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Bartol v. Barrowclough

United States District Court, E.D. Pennsylvania

May 3, 2017

PATRICK BARTOL, Plaintiff,
v.
OFFICER ADAM BARROWCLOUGH, et al., Defendants.

          MEMORANDUM

          EDUARDO C. ROBRENO, J.

         Plaintiff Patrick Bartol (“Plaintiff”) filed a complaint under 42 U.S.C. § 1983 and various state laws, bringing thirteen different causes of action against multiple defendants, including three individual police officers, the police chief of Tinicum Township, the Tinicum Township Police Department and its individual members, the Tinicum Township Board of Commissioners and its individual members, and Tinicum Township itself (collectively, “Defendants”). Defendants filed a partial motion to dismiss and strike certain portions of the complaint, and Plaintiff responded in opposition. For the reasons that follow, the Court will grant the motion, dismiss the complaint in its entirety without prejudice, and grant Plaintiff leave to file an amended complaint.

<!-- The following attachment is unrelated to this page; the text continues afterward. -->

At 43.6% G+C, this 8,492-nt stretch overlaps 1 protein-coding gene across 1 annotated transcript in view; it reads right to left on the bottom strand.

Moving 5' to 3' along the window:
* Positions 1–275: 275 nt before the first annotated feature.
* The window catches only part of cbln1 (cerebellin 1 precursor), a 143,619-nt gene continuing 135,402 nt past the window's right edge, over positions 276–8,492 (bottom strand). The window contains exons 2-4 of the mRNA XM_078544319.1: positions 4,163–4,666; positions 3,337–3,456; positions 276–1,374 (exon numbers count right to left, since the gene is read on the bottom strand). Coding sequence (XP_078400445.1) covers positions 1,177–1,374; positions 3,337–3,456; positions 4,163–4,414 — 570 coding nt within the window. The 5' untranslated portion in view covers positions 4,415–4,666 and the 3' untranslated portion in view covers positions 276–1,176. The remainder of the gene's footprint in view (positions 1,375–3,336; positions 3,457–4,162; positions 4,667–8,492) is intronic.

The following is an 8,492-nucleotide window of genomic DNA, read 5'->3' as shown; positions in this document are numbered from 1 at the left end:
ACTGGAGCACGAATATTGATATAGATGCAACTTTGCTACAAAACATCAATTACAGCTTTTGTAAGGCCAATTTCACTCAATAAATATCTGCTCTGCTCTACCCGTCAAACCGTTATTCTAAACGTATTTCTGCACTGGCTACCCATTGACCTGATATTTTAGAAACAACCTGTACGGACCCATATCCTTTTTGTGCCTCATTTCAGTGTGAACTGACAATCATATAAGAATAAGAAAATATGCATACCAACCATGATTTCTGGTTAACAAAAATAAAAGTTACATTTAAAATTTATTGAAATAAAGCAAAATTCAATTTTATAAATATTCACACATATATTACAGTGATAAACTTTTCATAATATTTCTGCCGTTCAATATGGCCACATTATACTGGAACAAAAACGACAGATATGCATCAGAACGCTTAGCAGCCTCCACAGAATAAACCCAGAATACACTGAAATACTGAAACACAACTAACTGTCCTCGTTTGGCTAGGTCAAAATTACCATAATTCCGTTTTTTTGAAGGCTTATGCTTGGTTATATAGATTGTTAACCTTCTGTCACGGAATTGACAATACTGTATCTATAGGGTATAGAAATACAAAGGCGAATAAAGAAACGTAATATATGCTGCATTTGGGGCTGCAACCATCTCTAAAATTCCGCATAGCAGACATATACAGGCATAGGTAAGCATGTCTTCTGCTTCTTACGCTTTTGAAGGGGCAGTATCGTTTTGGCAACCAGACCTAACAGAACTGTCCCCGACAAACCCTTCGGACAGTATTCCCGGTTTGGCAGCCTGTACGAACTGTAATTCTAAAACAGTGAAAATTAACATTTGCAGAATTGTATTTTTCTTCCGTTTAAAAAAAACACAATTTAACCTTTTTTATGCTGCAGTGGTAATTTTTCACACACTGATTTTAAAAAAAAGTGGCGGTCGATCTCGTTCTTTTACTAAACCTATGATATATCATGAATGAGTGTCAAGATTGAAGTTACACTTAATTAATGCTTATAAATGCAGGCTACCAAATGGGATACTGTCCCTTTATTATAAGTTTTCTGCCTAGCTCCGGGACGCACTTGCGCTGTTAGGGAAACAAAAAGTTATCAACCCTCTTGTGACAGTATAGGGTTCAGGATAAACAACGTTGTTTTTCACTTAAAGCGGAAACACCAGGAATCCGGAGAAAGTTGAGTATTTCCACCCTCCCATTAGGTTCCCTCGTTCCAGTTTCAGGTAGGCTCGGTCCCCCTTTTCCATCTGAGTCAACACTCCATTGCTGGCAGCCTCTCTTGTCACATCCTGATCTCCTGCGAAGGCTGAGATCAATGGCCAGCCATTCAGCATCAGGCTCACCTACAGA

I. FACTUAL BACKGROUND AND PROCEDURAL HISTORY

         Defendant Officers Adam Barrowclough, Shawn Ryan, and Andrew O'Neill (collectively, “Defendant Officers”) are individual police officers employed by Tinicum Township in Delaware County, Pennsylvania. Compl. ¶¶ 5-7, ECF No. 1. Defendant Stephen Edmiston (“Chief Edmiston”) is the Police Chief of Tinicum Township. Id. ¶ 8. Defendant Tinicum Township (“the Township”) is a Township of the First Class in the Commonwealth of Pennsylvania. Id. ¶¶ 10-11. Defendant Board of Township Commissioners of Tinicum Township (“the Board”) comprises Defendants Tom Giancristoforo, Jr., Dennis R. Arthur, Patrick K. McCarthy, Lisa Edmiston and Pat Barr, all of whom are individual members of the Board (collectively, “Individual Board Defendants”). Id. ¶¶ 9, 11. Defendants “John/Jane Doe #1-X” are individual members of the police department in Tinicum Township. Id. ¶ 12.